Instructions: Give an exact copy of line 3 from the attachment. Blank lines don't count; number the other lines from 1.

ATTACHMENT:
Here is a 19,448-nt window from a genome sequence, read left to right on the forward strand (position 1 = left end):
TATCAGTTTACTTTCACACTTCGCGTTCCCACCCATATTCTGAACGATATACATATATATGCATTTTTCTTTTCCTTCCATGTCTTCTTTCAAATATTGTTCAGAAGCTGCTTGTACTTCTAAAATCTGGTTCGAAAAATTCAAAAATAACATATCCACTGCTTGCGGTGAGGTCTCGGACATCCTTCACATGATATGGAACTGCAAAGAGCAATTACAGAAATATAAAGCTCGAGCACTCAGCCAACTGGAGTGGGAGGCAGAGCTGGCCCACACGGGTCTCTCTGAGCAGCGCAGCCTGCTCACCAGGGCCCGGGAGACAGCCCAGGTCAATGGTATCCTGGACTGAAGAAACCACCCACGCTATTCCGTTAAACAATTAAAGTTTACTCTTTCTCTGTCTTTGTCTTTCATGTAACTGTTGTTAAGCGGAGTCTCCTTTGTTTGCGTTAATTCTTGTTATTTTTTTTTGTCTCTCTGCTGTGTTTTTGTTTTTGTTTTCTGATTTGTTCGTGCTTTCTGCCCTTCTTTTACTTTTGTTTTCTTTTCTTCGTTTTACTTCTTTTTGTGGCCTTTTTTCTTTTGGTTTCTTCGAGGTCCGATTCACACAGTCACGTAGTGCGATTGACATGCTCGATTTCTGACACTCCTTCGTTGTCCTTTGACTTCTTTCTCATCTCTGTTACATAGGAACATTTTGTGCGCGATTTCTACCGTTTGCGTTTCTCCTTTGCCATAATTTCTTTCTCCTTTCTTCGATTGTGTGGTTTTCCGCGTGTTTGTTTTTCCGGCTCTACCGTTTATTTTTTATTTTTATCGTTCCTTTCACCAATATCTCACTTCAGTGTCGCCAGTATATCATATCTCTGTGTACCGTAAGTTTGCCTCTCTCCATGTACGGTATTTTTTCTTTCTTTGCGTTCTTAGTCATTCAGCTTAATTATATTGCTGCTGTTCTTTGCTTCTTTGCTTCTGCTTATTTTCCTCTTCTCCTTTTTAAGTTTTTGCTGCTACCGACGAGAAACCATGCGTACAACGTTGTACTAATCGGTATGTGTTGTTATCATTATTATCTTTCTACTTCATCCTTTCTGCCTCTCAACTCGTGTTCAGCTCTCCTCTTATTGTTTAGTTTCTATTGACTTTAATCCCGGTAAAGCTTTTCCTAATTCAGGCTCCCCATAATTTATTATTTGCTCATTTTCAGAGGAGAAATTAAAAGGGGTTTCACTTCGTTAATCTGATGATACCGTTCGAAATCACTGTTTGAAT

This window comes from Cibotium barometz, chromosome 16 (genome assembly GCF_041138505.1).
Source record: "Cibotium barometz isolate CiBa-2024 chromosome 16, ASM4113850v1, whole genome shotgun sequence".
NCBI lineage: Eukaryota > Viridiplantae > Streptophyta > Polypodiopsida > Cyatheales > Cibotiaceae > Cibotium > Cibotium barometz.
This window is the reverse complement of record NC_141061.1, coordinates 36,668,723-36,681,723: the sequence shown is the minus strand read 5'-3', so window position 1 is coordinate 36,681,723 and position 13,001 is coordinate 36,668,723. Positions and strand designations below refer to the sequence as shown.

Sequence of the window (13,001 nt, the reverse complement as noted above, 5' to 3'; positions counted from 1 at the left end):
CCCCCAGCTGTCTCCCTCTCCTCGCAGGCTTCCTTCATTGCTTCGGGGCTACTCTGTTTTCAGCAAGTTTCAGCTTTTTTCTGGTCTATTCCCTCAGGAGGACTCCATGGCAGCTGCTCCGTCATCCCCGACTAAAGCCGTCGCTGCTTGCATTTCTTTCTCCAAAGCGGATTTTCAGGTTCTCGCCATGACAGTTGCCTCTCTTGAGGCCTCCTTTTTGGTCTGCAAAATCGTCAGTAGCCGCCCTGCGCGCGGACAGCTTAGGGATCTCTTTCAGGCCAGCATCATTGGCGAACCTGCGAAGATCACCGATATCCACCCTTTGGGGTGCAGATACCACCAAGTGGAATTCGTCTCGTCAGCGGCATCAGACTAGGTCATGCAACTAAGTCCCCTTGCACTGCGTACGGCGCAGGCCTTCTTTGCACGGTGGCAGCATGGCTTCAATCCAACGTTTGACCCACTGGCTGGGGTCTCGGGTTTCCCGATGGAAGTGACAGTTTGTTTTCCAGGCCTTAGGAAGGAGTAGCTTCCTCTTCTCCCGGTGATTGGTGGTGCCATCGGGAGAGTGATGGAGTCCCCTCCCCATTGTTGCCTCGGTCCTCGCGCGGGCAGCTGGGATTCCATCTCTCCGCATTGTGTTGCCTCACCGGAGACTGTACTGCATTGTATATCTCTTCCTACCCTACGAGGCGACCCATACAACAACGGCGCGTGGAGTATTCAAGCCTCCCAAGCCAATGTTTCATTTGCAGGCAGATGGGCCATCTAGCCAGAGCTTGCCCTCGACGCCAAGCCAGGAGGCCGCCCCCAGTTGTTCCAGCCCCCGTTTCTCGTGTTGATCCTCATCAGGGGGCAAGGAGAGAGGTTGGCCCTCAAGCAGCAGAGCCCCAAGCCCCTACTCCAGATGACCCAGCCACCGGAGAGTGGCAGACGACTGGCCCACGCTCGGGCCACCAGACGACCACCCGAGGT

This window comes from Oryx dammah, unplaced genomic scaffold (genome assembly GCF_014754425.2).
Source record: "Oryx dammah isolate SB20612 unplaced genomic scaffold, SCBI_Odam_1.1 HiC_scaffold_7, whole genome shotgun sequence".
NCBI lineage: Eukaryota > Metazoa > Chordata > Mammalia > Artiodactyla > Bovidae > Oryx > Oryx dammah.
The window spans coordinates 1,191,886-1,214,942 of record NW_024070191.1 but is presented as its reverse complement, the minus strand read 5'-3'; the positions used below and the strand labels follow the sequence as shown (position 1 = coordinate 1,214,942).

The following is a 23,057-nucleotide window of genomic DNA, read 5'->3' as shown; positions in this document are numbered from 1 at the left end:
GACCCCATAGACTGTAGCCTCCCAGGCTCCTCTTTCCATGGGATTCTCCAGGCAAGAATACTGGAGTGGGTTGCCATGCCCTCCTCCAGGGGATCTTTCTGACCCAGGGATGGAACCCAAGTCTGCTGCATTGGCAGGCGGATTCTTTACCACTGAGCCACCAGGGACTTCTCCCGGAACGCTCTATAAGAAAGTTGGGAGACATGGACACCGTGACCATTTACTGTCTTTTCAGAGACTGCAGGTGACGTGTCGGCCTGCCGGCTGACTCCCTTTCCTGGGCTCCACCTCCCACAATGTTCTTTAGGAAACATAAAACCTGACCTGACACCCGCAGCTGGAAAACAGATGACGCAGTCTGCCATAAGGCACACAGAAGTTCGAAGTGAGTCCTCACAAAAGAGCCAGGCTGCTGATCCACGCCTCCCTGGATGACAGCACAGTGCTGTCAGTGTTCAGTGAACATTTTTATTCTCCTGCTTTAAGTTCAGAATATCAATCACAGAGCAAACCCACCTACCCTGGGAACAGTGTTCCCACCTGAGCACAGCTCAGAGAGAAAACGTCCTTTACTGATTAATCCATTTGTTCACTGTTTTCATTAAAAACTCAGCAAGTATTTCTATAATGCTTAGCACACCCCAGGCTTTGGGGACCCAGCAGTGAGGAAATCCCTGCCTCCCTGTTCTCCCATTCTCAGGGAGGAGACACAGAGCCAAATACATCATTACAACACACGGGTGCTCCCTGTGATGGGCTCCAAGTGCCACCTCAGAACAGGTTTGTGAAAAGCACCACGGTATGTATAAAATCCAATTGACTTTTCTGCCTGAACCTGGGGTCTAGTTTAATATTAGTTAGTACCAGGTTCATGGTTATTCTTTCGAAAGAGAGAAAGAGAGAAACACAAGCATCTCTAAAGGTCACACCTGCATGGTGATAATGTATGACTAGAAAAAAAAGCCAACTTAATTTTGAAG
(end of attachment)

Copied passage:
This window comes from Cibotium barometz, chromosome 16 (genome assembly GCF_041138505.1).